Tamper-Evident Features Protect from Tainting and Sampling

From tapes and bands to light-emitting polymers, tamper-evident features protect products (and processors) from tainting and sampling.

By Kate Bertrand

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A polyethylene film under development at Case Western Reserve University changes its fluorescence color from orange to green when ripped. The color change is invisible to the naked eye.
He adds, "If it's a case in which the company is concerned about employee tampering, only a few of its top managers may be aware of the presence of the covert tamper-evident device."

A technology that could, in the near future, be used for covert tamper evidence is in development at Case Western Reserve University (www.case.edu), Cleveland. Researchers are formulating polymers (see photo, right) that incorporate a small amount of fluorescent dye. When the polymers are mechanically stressed by tearing, pin-holing or deformation, the dye dramatically changes color.

The plastic may change from red to green, for example, or from yellow to blue. The color change is not perceptible to the naked eye; an ultraviolet-light instrument is required for detection. The technology could be used to create films, tapes and/or labels that change colors when the package is tampered with.

"We're just a step away from commercialization of this technology in the form of tamper-evident tape and other products," says Christoph Weder, associate professor of macromolecular science and engineering at the Case School of Engineering. Led by Weder, the research team includes graduate engineering students Brent Crenshaw and Jill Kunzelman.

Because the polymers and some of the dyes used in this research are commercially available already, the technology should prove cost-effective when it makes the leap from the lab to commercial applications.

And because the dyes are added at a very low level, the plastic's physical properties remain unchanged. "The dye molecules are added at the level of 0.2 percent. That's similar to the level for polymer additives such as antioxidants and ultraviolet stabilizers. The addition of the dye does not change the polymer's characteristics," Weder says.

Although the compatible dye molecules vary by polymer, the concept is compatible with a range of plastics used for rigid and flexible food packaging. These include polypropylene, polyethylene and polyester.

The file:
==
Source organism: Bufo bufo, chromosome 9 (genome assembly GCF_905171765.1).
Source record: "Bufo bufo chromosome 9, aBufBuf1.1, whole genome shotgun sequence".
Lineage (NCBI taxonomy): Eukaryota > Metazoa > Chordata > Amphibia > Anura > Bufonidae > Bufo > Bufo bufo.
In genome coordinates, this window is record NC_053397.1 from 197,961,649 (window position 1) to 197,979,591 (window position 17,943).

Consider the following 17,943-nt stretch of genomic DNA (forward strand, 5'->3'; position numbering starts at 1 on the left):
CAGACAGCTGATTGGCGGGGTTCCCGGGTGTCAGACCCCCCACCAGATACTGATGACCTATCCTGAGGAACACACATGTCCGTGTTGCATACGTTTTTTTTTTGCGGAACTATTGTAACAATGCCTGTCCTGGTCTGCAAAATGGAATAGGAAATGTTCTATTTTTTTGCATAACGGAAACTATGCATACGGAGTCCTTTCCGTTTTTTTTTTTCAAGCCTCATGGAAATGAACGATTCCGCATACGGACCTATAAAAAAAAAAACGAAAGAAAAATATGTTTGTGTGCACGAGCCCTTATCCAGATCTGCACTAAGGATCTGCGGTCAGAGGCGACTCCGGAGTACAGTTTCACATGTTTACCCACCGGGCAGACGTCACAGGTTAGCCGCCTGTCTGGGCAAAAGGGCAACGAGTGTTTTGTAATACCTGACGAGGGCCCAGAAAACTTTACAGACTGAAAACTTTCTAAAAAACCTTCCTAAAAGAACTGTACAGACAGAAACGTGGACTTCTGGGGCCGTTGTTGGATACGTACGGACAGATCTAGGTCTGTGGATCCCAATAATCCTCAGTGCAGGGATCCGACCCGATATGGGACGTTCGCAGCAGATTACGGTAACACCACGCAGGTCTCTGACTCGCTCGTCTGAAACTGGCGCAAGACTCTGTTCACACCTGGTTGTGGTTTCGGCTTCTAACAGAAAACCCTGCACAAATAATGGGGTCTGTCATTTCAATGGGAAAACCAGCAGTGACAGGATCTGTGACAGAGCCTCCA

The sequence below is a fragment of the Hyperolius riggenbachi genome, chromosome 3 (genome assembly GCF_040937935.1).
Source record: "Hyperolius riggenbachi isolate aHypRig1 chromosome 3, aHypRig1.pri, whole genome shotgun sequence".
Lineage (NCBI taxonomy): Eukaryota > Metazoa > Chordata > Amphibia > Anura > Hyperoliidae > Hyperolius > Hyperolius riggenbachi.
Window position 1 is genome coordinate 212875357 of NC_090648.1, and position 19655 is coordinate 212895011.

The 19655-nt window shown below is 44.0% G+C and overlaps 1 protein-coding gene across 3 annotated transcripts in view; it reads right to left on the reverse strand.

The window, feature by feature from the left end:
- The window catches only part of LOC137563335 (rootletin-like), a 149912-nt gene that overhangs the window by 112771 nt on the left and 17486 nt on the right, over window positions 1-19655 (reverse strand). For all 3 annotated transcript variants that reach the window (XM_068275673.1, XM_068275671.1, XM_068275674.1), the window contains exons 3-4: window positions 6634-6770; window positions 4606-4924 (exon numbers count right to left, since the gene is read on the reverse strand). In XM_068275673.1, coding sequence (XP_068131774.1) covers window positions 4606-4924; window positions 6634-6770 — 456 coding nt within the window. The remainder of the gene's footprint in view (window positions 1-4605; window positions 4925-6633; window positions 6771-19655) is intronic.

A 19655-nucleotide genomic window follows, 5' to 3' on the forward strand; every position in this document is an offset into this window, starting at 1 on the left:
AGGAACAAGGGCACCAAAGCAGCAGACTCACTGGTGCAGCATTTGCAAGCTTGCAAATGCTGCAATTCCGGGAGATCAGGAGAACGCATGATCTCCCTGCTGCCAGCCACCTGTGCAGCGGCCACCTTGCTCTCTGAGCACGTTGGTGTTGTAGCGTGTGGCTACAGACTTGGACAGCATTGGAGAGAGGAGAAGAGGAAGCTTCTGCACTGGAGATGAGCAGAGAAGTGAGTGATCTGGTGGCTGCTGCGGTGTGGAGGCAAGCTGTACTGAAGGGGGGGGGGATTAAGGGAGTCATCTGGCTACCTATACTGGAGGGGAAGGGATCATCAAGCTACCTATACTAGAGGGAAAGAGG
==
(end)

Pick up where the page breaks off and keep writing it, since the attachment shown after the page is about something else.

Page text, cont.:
To be sure, bioterrorists, extortionists and even benign sneak-a-taste consumers are a tricky lot. But they've met their match in the researchers and packaging professionals who continue to develop new tamper-evident technologies and find creative applications for existing ones.


Radio frequency identification (RFID), most commonly used today to manage the supply chain, also has the potential to flag tampering. RFID-tagged cases and pallets can be rigorously tracked, and if a tagged object for some reason becomes unreadable, the failure may point to tampering.

"Say the monitoring system is continually probing to hear from 100 tags, and all of a sudden it only hears from 99," says Mike Sheriff, president of AirGate Technologies Inc. (www.airgatetech.com), Allen, Texas. Clearly, "Something happened."

As prices for RFID tags become more affordable, the technology could even be used for tamper evidence at the item level. One scenario would be to mount an RFID tag over the lid of a jar in such a position that unscrewing the lid would break the connection between the tag's chip and its antenna. That connection is essential for proper tag function.

When RFID tags eventually find a place in mass-market, tamper-evident packaging, they likely will be combined with bar codes and other technologies that combat tampering, counterfeiting and theft.

"We expect multiple technologies will be nested together to provide the level of sophisticated detection the food supply chain will expect," says John Thorn, general manager of the RFID Group of Checkpoint Systems Inc. (www.checkpt.com), Thorofare, N.J.

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